Meiosis as a Cause of Mitosis in Plants

Published: 2021-08-01 16:20:07
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Category: Biology, Genetics

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Meiosis in angiosperms (flowering plants) occurs within the floral organs of the plant and is defined by two major features: recombination of the pre-meiotic chromosomes and the reduction of ploidy in half. The ploidy is reduced in half because a single round of DNA replication is followed by two rounds of chromosome segregation and cell division (Crismani et al., 2012; Harrison et al., 2010), as shown in figure 1. Meiosis can be divided in two meiotic divisions, namely meiosis I and meiosis II. Meiosis I is seen as the reductional division, as during meiosis I in a diploid cell, homologous chromosomes pair and replicate after which crossing over occurs. Then, homologous chromosomes segregate to opposite poles, resulting in two haploid cells (Crismani et al., 2012; Harrison et al., 2010; Mezard et al., 2007; Reece et al., 2014; Villeneuve and Hillers, 2001). Meiosis I is followed by meiosis II, where the sister chromatids are separated after replication, visualizing a process mechanically similar to mitosis, resulting in four haploid gametes but with genetic differences (Crismani et al., 2012; Harrison et al., 2010; Mezard et al., 2007; Reece et al., 2014; Villeneuve and Hillers, 2001). Mitosis is a non-reductional cell division (maintaining the number of chromosomes), where sister chromatids are segregated after chromosome replication, giving rise to genetically identical cells.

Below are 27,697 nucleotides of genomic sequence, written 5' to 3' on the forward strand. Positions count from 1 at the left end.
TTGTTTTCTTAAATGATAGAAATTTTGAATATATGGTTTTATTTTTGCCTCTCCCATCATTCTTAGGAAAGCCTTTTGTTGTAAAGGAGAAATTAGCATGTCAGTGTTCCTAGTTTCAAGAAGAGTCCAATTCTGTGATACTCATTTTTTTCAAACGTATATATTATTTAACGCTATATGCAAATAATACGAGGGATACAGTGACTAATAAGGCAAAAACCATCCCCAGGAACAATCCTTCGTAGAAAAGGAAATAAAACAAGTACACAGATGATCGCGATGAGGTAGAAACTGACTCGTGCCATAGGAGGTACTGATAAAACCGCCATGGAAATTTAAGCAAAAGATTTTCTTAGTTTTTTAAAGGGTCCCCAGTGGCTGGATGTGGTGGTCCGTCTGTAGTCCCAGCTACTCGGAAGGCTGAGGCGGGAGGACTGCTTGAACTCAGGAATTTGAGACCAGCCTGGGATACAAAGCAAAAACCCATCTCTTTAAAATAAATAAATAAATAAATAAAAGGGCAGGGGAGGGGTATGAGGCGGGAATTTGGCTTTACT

Thus as a result of mitosis in a diploid cell, diploid daughter cells are produced (Crismani et al., 2012; Harrison et al., 2010; Reece et al., 2014). Meiosis I differs dramatically from mitosis as homologous chromosomes pair and crossing over (CO) occurs during Prophase I, before segregation of the chromosomes during Metaphase I/Anaphase I, while during Meiosis II, the sister chromatids segregate to opposite poles in the same manner as during mitosis (Crismani et al., 2012; Harrison et al., 2010; Mezard et al., 2007; Reece et al., 2014; Villeneuve and Hillers, 2001). Meiosis-specific expression of an endonuclease, called SPO11, causes a large number of double strand breaks (DSBs) along the paired chromosomes. A subset of these DSBs is repaired through recombination pathways which lead to physical exchange between the paired chromosomes (CO) (Grelon et al.,2001; Keeney, 1997; Keeney, 2001; Keeney, 2008). Crossing over events between chromosomes in combination with maternal and paternal chromosome sets segregating independently during meiosis in angiosperms, results in novel combinations of genetic variation which can be transferred via both male and female gametes (Crismani et al., 2012; Harrison et al., 2010; Reece et al., 2014).

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